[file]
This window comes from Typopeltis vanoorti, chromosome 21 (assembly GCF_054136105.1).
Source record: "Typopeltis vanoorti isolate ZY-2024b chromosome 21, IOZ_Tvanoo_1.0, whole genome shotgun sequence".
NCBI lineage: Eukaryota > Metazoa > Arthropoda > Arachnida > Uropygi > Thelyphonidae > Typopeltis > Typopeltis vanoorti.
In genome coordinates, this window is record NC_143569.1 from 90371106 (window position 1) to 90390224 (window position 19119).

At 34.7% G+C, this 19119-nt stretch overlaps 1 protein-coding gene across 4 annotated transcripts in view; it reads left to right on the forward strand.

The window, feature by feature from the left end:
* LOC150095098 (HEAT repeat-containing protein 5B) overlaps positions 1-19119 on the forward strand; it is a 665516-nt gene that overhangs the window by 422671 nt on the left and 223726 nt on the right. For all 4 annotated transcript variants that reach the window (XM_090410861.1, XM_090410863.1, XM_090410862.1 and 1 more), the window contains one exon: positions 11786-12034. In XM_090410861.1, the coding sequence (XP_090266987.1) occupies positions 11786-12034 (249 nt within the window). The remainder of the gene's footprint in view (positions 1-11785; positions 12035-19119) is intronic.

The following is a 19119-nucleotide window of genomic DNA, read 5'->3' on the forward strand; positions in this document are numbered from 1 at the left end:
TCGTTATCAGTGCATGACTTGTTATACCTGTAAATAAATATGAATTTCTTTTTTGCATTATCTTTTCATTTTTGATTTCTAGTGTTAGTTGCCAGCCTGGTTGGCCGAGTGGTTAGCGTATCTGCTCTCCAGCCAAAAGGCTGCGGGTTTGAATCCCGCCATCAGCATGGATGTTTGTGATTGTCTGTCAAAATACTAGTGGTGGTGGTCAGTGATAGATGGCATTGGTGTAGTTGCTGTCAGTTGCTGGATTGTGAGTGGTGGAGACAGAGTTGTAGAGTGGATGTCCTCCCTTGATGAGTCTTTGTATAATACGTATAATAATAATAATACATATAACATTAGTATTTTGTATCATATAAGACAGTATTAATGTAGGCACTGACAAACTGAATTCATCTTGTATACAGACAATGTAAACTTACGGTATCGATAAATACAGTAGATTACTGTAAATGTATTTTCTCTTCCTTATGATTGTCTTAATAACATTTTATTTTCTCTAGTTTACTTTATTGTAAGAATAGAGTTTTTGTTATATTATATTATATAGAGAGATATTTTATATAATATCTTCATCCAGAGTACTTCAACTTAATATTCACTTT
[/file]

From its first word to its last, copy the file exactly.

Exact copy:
This window comes from Typopeltis vanoorti, chromosome 21 (assembly GCF_054136105.1).
Source record: "Typopeltis vanoorti isolate ZY-2024b chromosome 21, IOZ_Tvanoo_1.0, whole genome shotgun sequence".
NCBI lineage: Eukaryota > Metazoa > Arthropoda > Arachnida > Uropygi > Thelyphonidae > Typopeltis > Typopeltis vanoorti.
In genome coordinates, this window is record NC_143569.1 from 90371106 (window position 1) to 90390224 (window position 19119).

At 34.7% G+C, this 19119-nt stretch overlaps 1 protein-coding gene across 4 annotated transcripts in view; it reads left to right on the forward strand.

The window, feature by feature from the left end:
* LOC150095098 (HEAT repeat-containing protein 5B) overlaps positions 1-19119 on the forward strand; it is a 665516-nt gene that overhangs the window by 422671 nt on the left and 223726 nt on the right. For all 4 annotated transcript variants that reach the window (XM_090410861.1, XM_090410863.1, XM_090410862.1 and 1 more), the window contains one exon: positions 11786-12034. In XM_090410861.1, the coding sequence (XP_090266987.1) occupies positions 11786-12034 (249 nt within the window). The remainder of the gene's footprint in view (positions 1-11785; positions 12035-19119) is intronic.

The following is a 19119-nucleotide window of genomic DNA, read 5'->3' on the forward strand; positions in this document are numbered from 1 at the left end:
TCGTTATCAGTGCATGACTTGTTATACCTGTAAATAAATATGAATTTCTTTTTTGCATTATCTTTTCATTTTTGATTTCTAGTGTTAGTTGCCAGCCTGGTTGGCCGAGTGGTTAGCGTATCTGCTCTCCAGCCAAAAGGCTGCGGGTTTGAATCCCGCCATCAGCATGGATGTTTGTGATTGTCTGTCAAAATACTAGTGGTGGTGGTCAGTGATAGATGGCATTGGTGTAGTTGCTGTCAGTTGCTGGATTGTGAGTGGTGGAGACAGAGTTGTAGAGTGGATGTCCTCCCTTGATGAGTCTTTGTATAATACGTATAATAATAATAATACATATAACATTAGTATTTTGTATCATATAAGACAGTATTAATGTAGGCACTGACAAACTGAATTCATCTTGTATACAGACAATGTAAACTTACGGTATCGATAAATACAGTAGATTACTGTAAATGTATTTTCTCTTCCTTATGATTGTCTTAATAACATTTTATTTTCTCTAGTTTACTTTATTGTAAGAATAGAGTTTTTGTTATATTATATTATATAGAGAGATATTTTATATAATATCTTCATCCAGAGTACTTCAACTTAATATTCACTTT